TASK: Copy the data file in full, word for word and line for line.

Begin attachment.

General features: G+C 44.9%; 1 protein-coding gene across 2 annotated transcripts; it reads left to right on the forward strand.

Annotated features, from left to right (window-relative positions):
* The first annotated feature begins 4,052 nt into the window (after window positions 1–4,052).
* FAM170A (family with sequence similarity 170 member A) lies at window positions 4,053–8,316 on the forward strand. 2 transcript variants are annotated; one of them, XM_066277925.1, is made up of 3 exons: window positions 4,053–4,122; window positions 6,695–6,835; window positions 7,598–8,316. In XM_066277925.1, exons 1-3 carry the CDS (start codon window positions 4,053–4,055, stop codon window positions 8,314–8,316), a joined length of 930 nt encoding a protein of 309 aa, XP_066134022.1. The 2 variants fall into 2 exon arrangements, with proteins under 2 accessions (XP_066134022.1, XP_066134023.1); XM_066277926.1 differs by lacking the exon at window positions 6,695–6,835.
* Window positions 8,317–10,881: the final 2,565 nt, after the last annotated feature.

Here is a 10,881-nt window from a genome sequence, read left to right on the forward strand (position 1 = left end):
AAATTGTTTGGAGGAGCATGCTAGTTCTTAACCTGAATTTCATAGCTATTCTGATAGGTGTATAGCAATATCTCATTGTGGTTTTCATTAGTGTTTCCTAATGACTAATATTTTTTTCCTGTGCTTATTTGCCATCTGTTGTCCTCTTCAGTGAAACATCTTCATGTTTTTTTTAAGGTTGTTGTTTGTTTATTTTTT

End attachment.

General features: G+C 44.9%; 1 protein-coding gene across 2 annotated transcripts; it reads left to right on the forward strand.

Annotated features, from left to right (window-relative positions):
* The first annotated feature begins 4,052 nt into the window (after window positions 1–4,052).
* FAM170A (family with sequence similarity 170 member A) lies at window positions 4,053–8,316 on the forward strand. 2 transcript variants are annotated; one of them, XM_066277925.1, is made up of 3 exons: window positions 4,053–4,122; window positions 6,695–6,835; window positions 7,598–8,316. In XM_066277925.1, exons 1-3 carry the CDS (start codon window positions 4,053–4,055, stop codon window positions 8,314–8,316), a joined length of 930 nt encoding a protein of 309 aa, XP_066134022.1. The 2 variants fall into 2 exon arrangements, with proteins under 2 accessions (XP_066134022.1, XP_066134023.1); XM_066277926.1 differs by lacking the exon at window positions 6,695–6,835.
* Window positions 8,317–10,881: the final 2,565 nt, after the last annotated feature.

Here is a 10,881-nt window from a genome sequence, read left to right on the forward strand (position 1 = left end):
AAATTGTTTGGAGGAGCATGCTAGTTCTTAACCTGAATTTCATAGCTATTCTGATAGGTGTATAGCAATATCTCATTGTGGTTTTCATTAGTGTTTCCTAATGACTAATATTTTTTTCCTGTGCTTATTTGCCATCTGTTGTCCTCTTCAGTGAAACATCTTCATGTTTTTTTTAAGGTTGTTGTTTGTTTATTTTTT